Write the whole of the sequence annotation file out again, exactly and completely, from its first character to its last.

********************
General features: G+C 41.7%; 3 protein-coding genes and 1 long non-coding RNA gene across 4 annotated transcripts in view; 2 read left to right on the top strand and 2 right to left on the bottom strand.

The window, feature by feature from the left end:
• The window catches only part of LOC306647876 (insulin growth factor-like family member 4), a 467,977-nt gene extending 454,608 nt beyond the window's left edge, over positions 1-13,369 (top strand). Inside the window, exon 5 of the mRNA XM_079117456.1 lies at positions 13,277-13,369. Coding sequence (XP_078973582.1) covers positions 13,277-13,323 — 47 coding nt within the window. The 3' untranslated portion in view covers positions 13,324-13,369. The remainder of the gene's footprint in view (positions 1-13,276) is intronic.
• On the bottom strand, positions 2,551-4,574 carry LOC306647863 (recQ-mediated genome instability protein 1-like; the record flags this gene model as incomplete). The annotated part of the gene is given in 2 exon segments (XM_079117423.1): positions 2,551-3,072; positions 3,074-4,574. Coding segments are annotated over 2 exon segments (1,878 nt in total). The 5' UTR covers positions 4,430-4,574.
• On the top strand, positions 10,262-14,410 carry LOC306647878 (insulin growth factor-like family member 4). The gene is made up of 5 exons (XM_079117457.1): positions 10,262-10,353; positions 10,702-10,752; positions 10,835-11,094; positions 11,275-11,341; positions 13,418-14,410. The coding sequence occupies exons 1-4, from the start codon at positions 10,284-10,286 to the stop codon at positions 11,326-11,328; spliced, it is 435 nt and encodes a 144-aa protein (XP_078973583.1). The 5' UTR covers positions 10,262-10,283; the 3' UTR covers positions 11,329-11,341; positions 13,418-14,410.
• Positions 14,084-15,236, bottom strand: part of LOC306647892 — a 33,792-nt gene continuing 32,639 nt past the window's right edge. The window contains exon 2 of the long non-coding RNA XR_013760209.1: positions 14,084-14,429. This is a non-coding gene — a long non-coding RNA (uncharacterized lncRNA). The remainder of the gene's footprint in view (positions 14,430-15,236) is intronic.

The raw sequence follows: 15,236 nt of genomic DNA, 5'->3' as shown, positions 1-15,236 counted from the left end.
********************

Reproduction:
General features: G+C 41.7%; 3 protein-coding genes and 1 long non-coding RNA gene across 4 annotated transcripts in view; 2 read left to right on the top strand and 2 right to left on the bottom strand.

The window, feature by feature from the left end:
• The window catches only part of LOC306647876 (insulin growth factor-like family member 4), a 467,977-nt gene extending 454,608 nt beyond the window's left edge, over positions 1-13,369 (top strand). Inside the window, exon 5 of the mRNA XM_079117456.1 lies at positions 13,277-13,369. Coding sequence (XP_078973582.1) covers positions 13,277-13,323 — 47 coding nt within the window. The 3' untranslated portion in view covers positions 13,324-13,369. The remainder of the gene's footprint in view (positions 1-13,276) is intronic.
• On the bottom strand, positions 2,551-4,574 carry LOC306647863 (recQ-mediated genome instability protein 1-like; the record flags this gene model as incomplete). The annotated part of the gene is given in 2 exon segments (XM_079117423.1): positions 2,551-3,072; positions 3,074-4,574. Coding segments are annotated over 2 exon segments (1,878 nt in total). The 5' UTR covers positions 4,430-4,574.
• On the top strand, positions 10,262-14,410 carry LOC306647878 (insulin growth factor-like family member 4). The gene is made up of 5 exons (XM_079117457.1): positions 10,262-10,353; positions 10,702-10,752; positions 10,835-11,094; positions 11,275-11,341; positions 13,418-14,410. The coding sequence occupies exons 1-4, from the start codon at positions 10,284-10,286 to the stop codon at positions 11,326-11,328; spliced, it is 435 nt and encodes a 144-aa protein (XP_078973583.1). The 5' UTR covers positions 10,262-10,283; the 3' UTR covers positions 11,329-11,341; positions 13,418-14,410.
• Positions 14,084-15,236, bottom strand: part of LOC306647892 — a 33,792-nt gene continuing 32,639 nt past the window's right edge. The window contains exon 2 of the long non-coding RNA XR_013760209.1: positions 14,084-14,429. This is a non-coding gene — a long non-coding RNA (uncharacterized lncRNA). The remainder of the gene's footprint in view (positions 14,430-15,236) is intronic.

The raw sequence follows: 15,236 nt of genomic DNA, 5'->3' as shown, positions 1-15,236 counted from the left end.